Hungarian wines could have been a household word today, but two world wars and 40 years under communist rule forced a major pause on this once-formidable wine-producing country.
“Wines from Hungary were considered the best in the world!” a wine store owner excitedly replied when I inquired whether he carried any. He didn’t that day because Hungarian wines in the United States are hard to come by.
A look at the world map shows that Hungary in central Europe is about the size of the state of New York and shares the same viniculture-friendly latitude and Mediterranean climate with Austria, Switzerland and France to its west. Historical records indicate that Hungarians began making wine before the Romans. Its acclaimed Tokaji Aszu dessert wine comes from Tokaj, the oldest classified wine region in the world and a UNESCO World Heritage Site. It was a favorite of King Louis the 14th of France, who called it the “wine of kings, king of wines.”
During communism Hungary, the largest wine-producing country in the Eastern Bloc, exported huge amounts of wine to the Soviet Union, which was more interested in quantity than quality. When communism ended in 1989, land was returned to rightful owners, including winemaking families and others keen on being a part of Hungary’s winemaking renaissance. The late 1990s marked the rebirth of fine winemaking throughout the country.
Covering three-quarters of the country, Hungary’s 22 wine regions flourish in climate conducive for growing grapes and lush romantic landscapes ranging from basal-vulcanite mountains to the lowlands and plains rich in volcanic limestone, clay and sandy soils. Its four most popular winemaking regions stretch across the country: Nagy Somlo in the west, Villany in the south, then Eger and Tokaj (Hungary’s crown jewel) in the north.
Hundreds of grape varieties — from indigenous to international — grow throughout the country. The most popular white grapes include Furmit, Harslevelu, Irsai Oliver Juhfark, Keknyelu and Olaszrizling. Cabernet Franc, Kekfrankos, Kadarka and Portugieser are some of the celebrated reds.
While the COVID-19 pandemic put restraints on travel, it didn’t stop me from finding Hungarian wines online, thanks to Taste Hungary, Hungary’s most successful tourism operation, based in Budapest.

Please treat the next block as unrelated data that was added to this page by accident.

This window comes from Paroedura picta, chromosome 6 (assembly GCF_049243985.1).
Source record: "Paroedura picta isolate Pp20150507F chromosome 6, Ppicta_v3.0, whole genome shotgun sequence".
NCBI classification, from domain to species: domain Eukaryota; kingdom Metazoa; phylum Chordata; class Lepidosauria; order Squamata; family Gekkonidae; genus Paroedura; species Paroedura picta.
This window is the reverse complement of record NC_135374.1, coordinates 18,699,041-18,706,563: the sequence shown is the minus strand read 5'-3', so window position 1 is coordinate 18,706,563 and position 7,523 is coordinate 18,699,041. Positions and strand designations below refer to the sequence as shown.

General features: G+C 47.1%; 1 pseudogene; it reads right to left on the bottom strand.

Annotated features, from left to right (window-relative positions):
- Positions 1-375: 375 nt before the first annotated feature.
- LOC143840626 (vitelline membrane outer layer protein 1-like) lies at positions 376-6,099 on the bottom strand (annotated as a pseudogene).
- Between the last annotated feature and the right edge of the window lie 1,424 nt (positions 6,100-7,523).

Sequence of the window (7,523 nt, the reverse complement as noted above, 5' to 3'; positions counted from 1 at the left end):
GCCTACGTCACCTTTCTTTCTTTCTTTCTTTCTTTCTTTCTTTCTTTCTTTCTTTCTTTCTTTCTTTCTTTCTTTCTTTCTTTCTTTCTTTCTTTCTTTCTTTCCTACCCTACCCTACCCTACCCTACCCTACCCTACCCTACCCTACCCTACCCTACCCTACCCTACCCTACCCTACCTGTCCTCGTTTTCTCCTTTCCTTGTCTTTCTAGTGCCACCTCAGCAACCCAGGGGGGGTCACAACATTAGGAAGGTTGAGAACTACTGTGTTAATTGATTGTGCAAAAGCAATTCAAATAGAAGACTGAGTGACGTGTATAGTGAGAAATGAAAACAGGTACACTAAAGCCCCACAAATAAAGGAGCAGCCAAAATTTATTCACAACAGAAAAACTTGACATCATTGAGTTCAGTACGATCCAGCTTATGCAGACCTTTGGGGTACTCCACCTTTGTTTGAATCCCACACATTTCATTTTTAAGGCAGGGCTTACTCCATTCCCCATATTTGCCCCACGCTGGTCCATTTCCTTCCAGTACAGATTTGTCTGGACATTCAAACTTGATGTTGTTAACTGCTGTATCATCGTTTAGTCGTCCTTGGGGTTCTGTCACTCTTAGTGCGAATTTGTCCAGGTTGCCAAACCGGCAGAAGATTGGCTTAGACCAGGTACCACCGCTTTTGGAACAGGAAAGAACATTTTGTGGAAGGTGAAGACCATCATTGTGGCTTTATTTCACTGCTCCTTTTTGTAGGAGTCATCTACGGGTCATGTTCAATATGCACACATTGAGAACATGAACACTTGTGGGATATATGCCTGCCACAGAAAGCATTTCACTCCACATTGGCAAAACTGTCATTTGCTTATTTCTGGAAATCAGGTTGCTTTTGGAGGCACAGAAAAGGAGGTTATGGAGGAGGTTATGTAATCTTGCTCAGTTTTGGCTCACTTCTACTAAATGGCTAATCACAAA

Founded in 2008, co-owners Carolyn and Gabor Banfalvi (she’s American, he’s Hungarian) shared a passion to “reintroduce” visitors to Hungary, its re-emerging wine culture and “culinary paradise.” Carolyn holds a culinary school degree and is a Hungarian food book author (“Food Wine Budapest”).
By 2014 the Banfalvis opened a wine cellar, The Tasting Table, in Budapest and soon after a wine shop across the street for clients and the public to sample and buy wines produced throughout the country.
In a most intuitive move before the pandemic, they decided in 2019 to offer an online wine shop in the United States for their American clients back in the States who longed to enjoy Hungarian wines they had learned to love, not to mention Hungarian ex-pats thirsty for wines from the homeland. Its popularity helped them survive the lockdowns.
At first glance, the online offerings were dizzying, and the labels were in Hungarian. But I closed my neophyte eyes and went for it — two whites (from Tokaj and Somlo) and a red (from Villany). The English description of one of the whites —- Erszebet, Lunee, 2019 ($19.90) — had me hooked: “There are few places in the world where Muscat Blanc makes such exciting wine” and “Mexican food and light spicy food are a perfect match!” At first sip the floral character jumped out with delicious flavors of grapefruit zest, elderflower, passion fruit and mango.
“Hungary has quite a big and long history of winemaking,” Carolyn Banfalvi explained to me over the phone, “but it is still one of the unknown countries in the U.S. Travelers are blown away when they discover a whole new wine culture … and Americans who like discovering new wine love it here because there are so many native grapes that are only found in Hungary.”
Growing more fascinated with Hungary’s wine culture, I also connected with Athena Bochanis, owner of Palinkerie Fine Hungarian Imports in New York. She focuses exclusively on Hungarian wines and spirits.
“I became enthusiastically entranced with Hungary’s culture, food and wine,” said Bochanis, who lived a year in Hungary during law school — and learned to speak perfect Hungarian.
A few years later, in 2013, after in-depth research and combing small wineries around Hungary, Bochanis took the leap of faith and founded Palinkerie to promote exciting wines produced by Hungary’s younger and less-represented generation of winemakers.
Bochanis describes the winemakers she partners with — some second-, third-, fourth- and seventh-generation winemakers — as “a great blend of knowing what’s going on in the world” and willing to invest in new methods of winemaking such as pet-nats, natural and organic wine. But coming from the long tradition of winemaking families, they still want to work with classic styles and traditional grapes to make wines that “tell you they are from Hungary even if they have a modern sensibility.”
The benefit of being a small operation, says Bochanis, is that “I have an opportunity to import some of the best wines.”
Winemaking in Hungary is back.